The opinion of the court was delivered by: Joyner, J.
Plaintiffs Erik Sabol and Rebecca Odom*fn1 instituted this lawsuit "individually and on behalf of all other similarly situated employees" to recover unpaid overtime compensation from the defendants pursuant to the Fair Labor Standards Act, 29 U.S.C. §201, et. seq., ("FLSA"). By way of the motion now pending before the Court, Plaintiffs move for conditional certification of a collective class. For the reasons discussed infra, the motion shall be granted.
According to the allegations in the Plaintiffs' Complaint, Defendant Apollo Group, Inc. is an Arizona corporation with its principal place of business in Phoenix, Arizona. Defendant University of Phoenix is a subsidiary of the Apollo Group and maintains its principal place of business at the same address as does Apollo. The defendants are in the business of providing undergraduate and graduate courses in a variety of subjects to students over the internet and have operations and "campuses" at a number of locations throughout the United States including several in the greater Philadelphia area. (Complaint, ¶s 2, 5, 15-17).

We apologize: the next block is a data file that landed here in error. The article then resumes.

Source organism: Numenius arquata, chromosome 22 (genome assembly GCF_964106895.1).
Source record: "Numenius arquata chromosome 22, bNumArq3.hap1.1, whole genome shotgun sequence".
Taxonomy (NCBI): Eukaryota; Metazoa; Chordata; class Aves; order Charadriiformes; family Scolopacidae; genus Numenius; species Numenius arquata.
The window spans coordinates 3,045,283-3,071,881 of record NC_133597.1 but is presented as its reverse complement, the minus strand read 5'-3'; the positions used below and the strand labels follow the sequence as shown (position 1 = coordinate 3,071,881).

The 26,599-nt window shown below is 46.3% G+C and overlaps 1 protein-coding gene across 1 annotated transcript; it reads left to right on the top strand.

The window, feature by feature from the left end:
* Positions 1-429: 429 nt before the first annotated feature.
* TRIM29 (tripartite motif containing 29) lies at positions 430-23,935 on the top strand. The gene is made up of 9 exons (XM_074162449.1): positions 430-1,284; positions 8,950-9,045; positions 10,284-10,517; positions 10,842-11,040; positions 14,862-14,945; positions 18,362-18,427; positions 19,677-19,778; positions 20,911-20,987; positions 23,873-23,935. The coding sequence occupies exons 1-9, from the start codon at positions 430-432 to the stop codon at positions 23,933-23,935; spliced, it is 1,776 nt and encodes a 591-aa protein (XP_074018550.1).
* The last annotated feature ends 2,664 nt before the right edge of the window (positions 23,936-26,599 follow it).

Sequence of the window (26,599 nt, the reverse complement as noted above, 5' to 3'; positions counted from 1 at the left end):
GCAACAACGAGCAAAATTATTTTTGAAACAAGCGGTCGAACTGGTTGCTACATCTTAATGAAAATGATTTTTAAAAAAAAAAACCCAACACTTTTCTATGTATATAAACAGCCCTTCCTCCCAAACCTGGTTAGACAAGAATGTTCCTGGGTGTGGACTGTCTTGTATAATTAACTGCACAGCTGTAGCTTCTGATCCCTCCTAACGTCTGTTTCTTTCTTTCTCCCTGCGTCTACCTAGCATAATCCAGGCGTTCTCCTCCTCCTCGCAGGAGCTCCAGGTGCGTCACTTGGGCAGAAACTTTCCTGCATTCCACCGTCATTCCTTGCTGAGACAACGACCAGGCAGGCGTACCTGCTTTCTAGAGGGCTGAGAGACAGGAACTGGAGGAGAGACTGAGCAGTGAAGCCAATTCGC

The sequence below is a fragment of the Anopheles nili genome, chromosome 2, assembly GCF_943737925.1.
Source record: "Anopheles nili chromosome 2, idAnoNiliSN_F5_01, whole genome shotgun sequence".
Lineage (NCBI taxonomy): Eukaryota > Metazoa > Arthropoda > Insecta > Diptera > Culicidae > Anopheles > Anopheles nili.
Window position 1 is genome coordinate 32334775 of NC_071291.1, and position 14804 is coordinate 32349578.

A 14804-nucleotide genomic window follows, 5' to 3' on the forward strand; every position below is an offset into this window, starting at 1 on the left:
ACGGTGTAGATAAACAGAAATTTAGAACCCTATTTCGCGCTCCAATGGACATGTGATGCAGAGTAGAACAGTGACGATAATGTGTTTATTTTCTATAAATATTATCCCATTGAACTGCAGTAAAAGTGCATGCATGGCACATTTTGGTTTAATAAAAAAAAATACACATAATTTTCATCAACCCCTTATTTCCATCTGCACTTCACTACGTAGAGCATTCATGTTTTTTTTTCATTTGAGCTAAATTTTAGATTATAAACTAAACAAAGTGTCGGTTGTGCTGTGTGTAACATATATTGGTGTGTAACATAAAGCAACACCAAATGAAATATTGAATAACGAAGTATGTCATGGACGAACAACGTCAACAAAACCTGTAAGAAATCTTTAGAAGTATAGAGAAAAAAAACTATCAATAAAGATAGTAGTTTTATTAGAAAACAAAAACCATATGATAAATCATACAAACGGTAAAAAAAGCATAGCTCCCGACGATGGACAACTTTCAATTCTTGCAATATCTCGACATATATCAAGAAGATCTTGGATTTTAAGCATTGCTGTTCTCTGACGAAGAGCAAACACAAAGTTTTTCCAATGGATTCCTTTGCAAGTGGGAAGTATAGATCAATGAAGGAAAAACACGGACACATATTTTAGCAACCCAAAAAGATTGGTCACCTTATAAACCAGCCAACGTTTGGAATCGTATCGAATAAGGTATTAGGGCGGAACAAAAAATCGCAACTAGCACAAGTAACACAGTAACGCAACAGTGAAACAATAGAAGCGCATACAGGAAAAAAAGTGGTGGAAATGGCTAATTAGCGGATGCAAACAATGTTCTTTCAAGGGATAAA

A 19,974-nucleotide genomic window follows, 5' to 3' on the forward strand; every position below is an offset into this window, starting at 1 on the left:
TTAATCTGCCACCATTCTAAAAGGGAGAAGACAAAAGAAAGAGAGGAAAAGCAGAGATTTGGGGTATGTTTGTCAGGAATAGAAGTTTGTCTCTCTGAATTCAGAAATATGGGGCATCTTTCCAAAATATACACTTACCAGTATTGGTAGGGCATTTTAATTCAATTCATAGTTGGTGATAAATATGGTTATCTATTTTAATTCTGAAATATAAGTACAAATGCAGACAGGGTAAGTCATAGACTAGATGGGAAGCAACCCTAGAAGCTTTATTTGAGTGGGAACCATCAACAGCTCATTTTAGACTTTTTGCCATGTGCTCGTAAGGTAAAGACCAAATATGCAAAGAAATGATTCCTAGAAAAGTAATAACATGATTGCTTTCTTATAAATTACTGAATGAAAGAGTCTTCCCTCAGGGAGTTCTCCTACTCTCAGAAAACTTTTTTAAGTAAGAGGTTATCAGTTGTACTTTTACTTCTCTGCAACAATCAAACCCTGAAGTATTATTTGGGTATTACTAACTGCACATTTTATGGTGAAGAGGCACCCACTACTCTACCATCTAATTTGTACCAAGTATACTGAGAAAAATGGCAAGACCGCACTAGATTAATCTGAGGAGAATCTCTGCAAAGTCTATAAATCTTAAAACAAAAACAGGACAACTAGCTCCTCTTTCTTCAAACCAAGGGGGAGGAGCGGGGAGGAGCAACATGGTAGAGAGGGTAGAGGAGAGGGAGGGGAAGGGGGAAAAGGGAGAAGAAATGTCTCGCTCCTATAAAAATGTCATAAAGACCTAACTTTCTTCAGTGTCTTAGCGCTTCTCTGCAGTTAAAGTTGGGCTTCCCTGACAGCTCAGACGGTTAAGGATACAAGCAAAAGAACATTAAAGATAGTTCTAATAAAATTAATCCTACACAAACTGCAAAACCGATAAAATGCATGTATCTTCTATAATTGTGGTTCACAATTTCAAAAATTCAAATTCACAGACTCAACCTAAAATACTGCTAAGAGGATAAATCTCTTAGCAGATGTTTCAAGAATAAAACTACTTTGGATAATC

Plaintiffs Erik Sabol and Rebecca Odom were both employed by Defendants at their location in Levittown, Pennsylvania. Mr. Sabol, who first began working for the University of Phoenix in October, 2005 in Plantation, Florida, was employed as both an academic counselor and an enrollment counselor before his employment with Defendants was terminated on May 21, 2009.*fn2
(Complaint, ¶s 19-20). Ms. Odom was employed by the defendants as an enrollment counselor only at the Levittown location from "approximately February 2008 until January 23, 2009," when she resigned. (Complaint, ¶s 21-22). The complaint goes on to allege that the plaintiffs regularly worked in excess of forty (40) hours per week, often nearly 50 hours per week and that they worked these overtime hours "with the knowledge, permission, and mandate of their superior(s)." (Complaint, ¶s 27-28). More specifically, it is alleged that Plaintiffs' superiors consistently advised them that if they had to work extra hours to meet the companies' performance goals, they should do so but they would not be compensated for any time spent working more than 40 hours. In addition, the plaintiffs were routinely required by their supervisors to attend lunchtime training sessions for which they were never compensated. (Complaint, ¶s 29-30).